India is once again talking about banning crypto.
Hey, India: Make Up Your Mind!
It’s a situation India has been in before. Prior to this big argument, the country initiated a ban on banks doing business with cryptocurrency and blockchain ventures. Thus, these companies did not have any financial authorities to oversee their transactions.
While the ban was relatively limited in scope, many news and media outlets misreported this as India was implementing a full ban, and likely bitcoin and crypto transactions in general were likely to lead to trouble for involved parties. This time, however, a full ban is seemingly being reconsidered.
The ban would be initiated through the country’s Reserve Bank (RBI). All privately-owned cryptocurrencies would not be allowed through new regulations, which means that anybody owning bitcoin (BTC), Ethereum (ETH), Ripple (XRP), Litecoin (LTC) or any other digital asset would have to sell their stashes off quickly.
It would also mean that projects like Libra would have no place within India’s borders, which could be at the core of RBI’s plans. It’s no secret that India has never been a huge fan of Libra, but then again, many countries are refusing to lay out the red carpet. Some nations, such as France and Germany, have sought out new regulations preventing Libra from garnering a presence within their financial infrastructures.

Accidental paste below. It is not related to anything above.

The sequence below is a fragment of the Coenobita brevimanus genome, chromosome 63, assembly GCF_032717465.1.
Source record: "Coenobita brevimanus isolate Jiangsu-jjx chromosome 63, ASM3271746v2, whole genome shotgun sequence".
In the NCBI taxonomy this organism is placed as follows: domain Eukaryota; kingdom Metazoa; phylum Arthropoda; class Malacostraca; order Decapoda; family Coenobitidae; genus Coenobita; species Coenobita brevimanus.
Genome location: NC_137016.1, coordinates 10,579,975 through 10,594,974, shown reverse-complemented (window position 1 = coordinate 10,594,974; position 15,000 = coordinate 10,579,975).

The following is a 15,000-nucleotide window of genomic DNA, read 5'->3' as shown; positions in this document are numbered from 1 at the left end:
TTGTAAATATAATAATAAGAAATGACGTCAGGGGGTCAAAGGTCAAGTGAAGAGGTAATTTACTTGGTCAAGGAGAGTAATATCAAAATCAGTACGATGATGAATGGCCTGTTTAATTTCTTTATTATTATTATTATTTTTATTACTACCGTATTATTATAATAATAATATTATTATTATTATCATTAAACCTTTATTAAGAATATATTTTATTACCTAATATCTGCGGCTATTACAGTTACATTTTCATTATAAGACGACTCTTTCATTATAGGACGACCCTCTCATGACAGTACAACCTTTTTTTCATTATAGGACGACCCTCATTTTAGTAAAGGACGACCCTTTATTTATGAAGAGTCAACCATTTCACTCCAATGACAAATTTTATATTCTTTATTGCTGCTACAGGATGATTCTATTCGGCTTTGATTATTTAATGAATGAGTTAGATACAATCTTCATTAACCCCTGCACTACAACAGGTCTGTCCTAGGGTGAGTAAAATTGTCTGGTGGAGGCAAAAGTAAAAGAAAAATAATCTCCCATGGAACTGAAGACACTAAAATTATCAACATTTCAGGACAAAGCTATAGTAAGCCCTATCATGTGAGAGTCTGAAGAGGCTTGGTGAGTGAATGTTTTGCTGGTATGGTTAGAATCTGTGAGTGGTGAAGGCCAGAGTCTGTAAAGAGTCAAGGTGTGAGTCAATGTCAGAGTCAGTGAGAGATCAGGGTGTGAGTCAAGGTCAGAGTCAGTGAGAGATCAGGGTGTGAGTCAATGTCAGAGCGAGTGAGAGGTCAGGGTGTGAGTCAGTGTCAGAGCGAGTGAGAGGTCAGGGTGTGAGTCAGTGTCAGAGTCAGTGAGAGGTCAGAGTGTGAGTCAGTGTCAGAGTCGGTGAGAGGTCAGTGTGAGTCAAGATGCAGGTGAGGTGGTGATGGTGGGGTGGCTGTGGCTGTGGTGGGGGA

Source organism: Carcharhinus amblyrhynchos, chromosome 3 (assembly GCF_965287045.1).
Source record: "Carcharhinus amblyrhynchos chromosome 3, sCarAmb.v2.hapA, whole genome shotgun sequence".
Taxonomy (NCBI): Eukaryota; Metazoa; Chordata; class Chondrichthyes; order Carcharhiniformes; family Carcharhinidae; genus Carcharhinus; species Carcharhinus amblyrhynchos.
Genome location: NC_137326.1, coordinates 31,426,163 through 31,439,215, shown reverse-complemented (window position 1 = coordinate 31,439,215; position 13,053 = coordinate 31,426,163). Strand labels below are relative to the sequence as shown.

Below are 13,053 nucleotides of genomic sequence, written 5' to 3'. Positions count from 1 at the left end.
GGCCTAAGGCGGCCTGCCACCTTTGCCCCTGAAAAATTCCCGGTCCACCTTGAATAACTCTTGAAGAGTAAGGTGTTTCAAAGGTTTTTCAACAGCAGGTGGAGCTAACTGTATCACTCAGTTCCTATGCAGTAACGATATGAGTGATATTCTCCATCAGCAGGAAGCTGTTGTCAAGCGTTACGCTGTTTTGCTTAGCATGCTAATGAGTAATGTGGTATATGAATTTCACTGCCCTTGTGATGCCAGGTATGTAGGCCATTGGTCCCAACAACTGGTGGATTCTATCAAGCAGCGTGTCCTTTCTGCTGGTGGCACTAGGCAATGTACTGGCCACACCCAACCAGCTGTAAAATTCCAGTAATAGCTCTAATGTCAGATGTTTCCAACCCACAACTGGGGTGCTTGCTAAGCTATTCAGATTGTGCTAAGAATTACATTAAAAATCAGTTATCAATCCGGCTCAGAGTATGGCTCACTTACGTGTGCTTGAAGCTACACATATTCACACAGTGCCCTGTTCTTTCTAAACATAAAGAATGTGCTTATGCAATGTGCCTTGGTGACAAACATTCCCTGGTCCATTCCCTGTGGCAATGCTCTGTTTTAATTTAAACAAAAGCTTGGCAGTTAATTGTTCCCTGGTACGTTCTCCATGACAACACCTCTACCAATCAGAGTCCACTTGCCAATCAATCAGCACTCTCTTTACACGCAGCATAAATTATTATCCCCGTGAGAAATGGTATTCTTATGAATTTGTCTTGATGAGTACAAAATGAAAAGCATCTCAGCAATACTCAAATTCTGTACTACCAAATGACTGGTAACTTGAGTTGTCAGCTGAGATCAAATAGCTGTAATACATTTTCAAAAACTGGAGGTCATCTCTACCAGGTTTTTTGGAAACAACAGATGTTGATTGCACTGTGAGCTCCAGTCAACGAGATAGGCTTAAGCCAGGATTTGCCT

All these countries seem to have one idea in common: corporations should not be the ones shelling out new currencies. This should be a task held by governments.
While this is all fine and dandy, India has also announced potential plans for a digital rupee, which would ultimately be state-backed and issued by the country’s central financial institution. As noble as these intentions might seem, there are huge problems with state-backed (or centralized) digital currencies, the first being that the idea stands against everything digital currency is meant to represent.
Crypto is designed to give financial freedom and independence back to its users. People cannot have this freedom if the cryptocurrency they’re using is being issued by a bank. The institution is going to examine every transaction. It will use these transactions to obtain personal data belonging to the parties engaged in financial transfers.
This is a fear that some have expressed regarding China’s plans to potentially release a new digital version of the yuan.
This Probably Won’t Happen
Nischal Shetty – founder and CEO of WazirX – thinks a ban on crypto in India could lead to job losses and a failing economy. He’s confident, however, that the ban – which is being fought in the Supreme Court – won’t become a reality. He stated:
The RBI banking ban is a very arbitrary move, and it’s being challenged in the Supreme Court. I’m optimistic the courts will hear us out and rule in our favor.